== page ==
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Figure 1. Facile mass transfer of graphene supported heterogeneous catalysts.

These advantages, along with its unparalleled high tensile strength (Dikin et al., 2007), excellent thermal property (Balandin et al., 2008), and a high optical transparency (Bae et al., 2010), endows graphene great potential as a catalyst support for the chemical industry, electrochemistry, photocatalysis, energy conversion, energy storage, etc.

Conflict of Interest Statement

The Review Editor Ji-Jun Zou declares that, despite being affiliated to the same institution as author Xiaobin Fan, the review process was handled objectively and no conflict of interest exists. The author declares that the research was conducted in the absence of any commercial or financial relationships that could be construed as a potential conflict of interest.

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Keywords: graphene, support, heterogeneous catalysts, mass transfer, electron transfer

Citation: Fan X (2015) Graphene: a promising two-dimensional support for heterogeneous catalysts. Front. Mater. 1:39. doi: 10.3389/fmats.2014.00039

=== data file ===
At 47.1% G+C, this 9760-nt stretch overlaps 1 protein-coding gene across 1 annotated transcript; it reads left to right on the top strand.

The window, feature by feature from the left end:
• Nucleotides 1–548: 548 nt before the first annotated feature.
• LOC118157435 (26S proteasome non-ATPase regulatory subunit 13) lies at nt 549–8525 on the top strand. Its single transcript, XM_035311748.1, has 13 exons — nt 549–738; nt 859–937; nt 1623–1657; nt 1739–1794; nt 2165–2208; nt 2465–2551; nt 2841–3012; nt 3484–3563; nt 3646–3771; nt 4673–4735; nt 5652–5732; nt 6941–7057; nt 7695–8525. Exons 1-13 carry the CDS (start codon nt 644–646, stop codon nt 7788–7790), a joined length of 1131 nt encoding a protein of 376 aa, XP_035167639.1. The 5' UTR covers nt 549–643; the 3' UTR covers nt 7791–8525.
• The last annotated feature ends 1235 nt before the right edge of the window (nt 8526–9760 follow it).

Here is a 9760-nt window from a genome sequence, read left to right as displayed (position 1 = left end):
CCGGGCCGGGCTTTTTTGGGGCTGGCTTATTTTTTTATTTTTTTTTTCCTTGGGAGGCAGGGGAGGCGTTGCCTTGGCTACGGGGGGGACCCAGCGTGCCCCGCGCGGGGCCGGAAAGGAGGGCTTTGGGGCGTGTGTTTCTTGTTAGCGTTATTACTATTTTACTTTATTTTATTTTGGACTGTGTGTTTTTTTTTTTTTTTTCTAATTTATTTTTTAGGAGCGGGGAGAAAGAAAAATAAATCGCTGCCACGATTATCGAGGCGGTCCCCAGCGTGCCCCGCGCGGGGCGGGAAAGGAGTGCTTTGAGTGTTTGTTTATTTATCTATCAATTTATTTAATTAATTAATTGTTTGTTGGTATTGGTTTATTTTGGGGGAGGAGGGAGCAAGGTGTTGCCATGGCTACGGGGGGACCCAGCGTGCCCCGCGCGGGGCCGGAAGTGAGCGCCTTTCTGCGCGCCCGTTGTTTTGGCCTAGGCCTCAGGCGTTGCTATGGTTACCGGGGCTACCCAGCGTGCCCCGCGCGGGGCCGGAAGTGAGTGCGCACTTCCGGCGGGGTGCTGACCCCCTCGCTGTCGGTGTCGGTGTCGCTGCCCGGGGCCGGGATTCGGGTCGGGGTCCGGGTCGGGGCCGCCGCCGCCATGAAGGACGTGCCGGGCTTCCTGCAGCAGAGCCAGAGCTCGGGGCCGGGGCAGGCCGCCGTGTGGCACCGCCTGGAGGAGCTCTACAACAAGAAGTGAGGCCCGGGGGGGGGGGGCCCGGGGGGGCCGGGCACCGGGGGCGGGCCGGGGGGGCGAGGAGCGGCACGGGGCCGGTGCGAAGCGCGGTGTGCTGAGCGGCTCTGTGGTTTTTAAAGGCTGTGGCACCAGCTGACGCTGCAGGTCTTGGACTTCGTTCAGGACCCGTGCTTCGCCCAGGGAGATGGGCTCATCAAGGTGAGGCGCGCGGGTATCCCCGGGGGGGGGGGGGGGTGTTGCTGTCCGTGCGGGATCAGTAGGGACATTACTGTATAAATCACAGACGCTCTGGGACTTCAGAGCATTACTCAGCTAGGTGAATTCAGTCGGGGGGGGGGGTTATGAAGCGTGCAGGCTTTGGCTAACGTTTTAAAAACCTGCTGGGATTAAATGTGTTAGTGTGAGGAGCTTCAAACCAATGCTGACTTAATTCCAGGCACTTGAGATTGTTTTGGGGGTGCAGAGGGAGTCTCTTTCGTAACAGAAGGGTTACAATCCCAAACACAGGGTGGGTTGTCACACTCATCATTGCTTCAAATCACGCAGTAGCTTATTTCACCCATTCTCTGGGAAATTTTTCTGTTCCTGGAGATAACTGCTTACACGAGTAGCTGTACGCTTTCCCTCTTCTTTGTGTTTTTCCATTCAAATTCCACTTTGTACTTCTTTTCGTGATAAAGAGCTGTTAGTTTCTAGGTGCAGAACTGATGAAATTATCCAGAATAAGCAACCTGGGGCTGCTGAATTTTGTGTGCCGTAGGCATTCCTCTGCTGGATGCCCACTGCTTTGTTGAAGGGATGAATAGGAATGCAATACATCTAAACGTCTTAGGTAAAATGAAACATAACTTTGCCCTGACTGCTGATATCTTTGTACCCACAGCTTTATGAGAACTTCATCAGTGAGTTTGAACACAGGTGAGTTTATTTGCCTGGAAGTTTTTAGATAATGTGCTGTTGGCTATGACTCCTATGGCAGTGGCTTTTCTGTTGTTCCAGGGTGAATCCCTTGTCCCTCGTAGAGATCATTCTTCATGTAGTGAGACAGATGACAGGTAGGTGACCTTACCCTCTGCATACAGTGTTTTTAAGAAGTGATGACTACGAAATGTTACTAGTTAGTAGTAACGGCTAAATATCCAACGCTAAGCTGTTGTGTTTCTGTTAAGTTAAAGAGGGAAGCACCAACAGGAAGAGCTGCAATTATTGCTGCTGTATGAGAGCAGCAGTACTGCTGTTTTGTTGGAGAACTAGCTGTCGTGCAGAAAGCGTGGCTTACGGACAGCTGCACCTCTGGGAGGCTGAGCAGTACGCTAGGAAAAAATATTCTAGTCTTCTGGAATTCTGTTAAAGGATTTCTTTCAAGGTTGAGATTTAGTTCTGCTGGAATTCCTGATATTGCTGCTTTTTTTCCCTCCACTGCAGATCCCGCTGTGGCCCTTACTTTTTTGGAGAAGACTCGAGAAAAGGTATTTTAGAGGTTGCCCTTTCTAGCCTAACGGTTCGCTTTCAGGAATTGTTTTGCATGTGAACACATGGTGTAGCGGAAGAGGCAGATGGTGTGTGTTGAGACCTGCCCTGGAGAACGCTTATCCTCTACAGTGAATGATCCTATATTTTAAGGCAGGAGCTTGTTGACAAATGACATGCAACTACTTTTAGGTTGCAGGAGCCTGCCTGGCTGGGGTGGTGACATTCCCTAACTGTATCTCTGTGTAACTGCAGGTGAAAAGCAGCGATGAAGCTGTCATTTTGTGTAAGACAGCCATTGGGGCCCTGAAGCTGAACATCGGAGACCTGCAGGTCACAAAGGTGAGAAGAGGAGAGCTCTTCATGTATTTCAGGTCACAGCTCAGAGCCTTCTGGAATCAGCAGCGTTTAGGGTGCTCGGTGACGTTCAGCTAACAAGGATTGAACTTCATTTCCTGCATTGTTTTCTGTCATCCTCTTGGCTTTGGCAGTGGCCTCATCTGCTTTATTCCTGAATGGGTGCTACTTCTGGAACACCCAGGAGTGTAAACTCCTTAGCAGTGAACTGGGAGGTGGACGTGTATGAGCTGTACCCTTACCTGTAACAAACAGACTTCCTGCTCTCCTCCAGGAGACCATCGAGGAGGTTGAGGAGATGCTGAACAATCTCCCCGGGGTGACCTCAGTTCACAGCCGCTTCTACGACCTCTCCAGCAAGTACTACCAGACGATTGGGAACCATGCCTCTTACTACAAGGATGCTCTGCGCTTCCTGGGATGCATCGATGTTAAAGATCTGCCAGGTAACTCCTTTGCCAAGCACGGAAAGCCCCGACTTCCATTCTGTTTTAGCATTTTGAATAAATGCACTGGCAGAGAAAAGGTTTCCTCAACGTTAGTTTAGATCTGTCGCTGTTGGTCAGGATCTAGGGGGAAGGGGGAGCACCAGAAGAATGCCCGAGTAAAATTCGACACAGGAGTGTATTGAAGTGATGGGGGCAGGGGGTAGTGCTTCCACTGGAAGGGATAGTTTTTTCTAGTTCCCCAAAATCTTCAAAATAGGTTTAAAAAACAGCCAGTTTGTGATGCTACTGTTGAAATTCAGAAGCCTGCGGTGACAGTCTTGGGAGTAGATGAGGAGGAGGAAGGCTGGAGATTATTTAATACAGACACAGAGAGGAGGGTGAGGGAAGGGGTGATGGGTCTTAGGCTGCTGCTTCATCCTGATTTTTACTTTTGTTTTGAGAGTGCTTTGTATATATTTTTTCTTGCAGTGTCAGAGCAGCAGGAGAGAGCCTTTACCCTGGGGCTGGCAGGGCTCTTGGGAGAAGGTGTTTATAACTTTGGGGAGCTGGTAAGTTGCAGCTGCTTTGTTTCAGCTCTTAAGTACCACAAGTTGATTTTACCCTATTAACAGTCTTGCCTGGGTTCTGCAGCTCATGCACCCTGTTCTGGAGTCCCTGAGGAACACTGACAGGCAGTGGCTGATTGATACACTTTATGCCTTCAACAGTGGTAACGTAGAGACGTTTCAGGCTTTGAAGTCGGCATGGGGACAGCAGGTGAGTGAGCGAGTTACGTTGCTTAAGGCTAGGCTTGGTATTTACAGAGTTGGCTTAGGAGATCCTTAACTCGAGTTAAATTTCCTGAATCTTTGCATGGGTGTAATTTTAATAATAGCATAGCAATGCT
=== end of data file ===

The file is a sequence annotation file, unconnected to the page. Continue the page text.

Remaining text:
Received: 15 August 2014; Accepted: 31 December 2014;
Published online: 21 January 2015.

Edited by:

Alan Brian Dalton, University of Surrey, UK

Reviewed by:

Ji-Jun Zou, Tianjin University, China
Kwun Nam Hui, Pusan National University, South Korea

Copyright: © 2015 Fan. This is an open-access article distributed under the terms of the Creative Commons Attribution License (CC BY). The use, distribution or reproduction in other forums is permitted, provided the original author(s) or licensor are credited and that the original publication in this journal is cited, in accordance with accepted academic practice. No use, distribution or reproduction is permitted which does not comply with these terms.

*Correspondence: Xiaobin Fan, State Key Laboratory of Chemical Engineering, School of Chemical Engineering and Technology, Tianjin University, 92 Weijin Road, Tianjin 300072, China e-mail: xiaobinfan@tju.edu.cn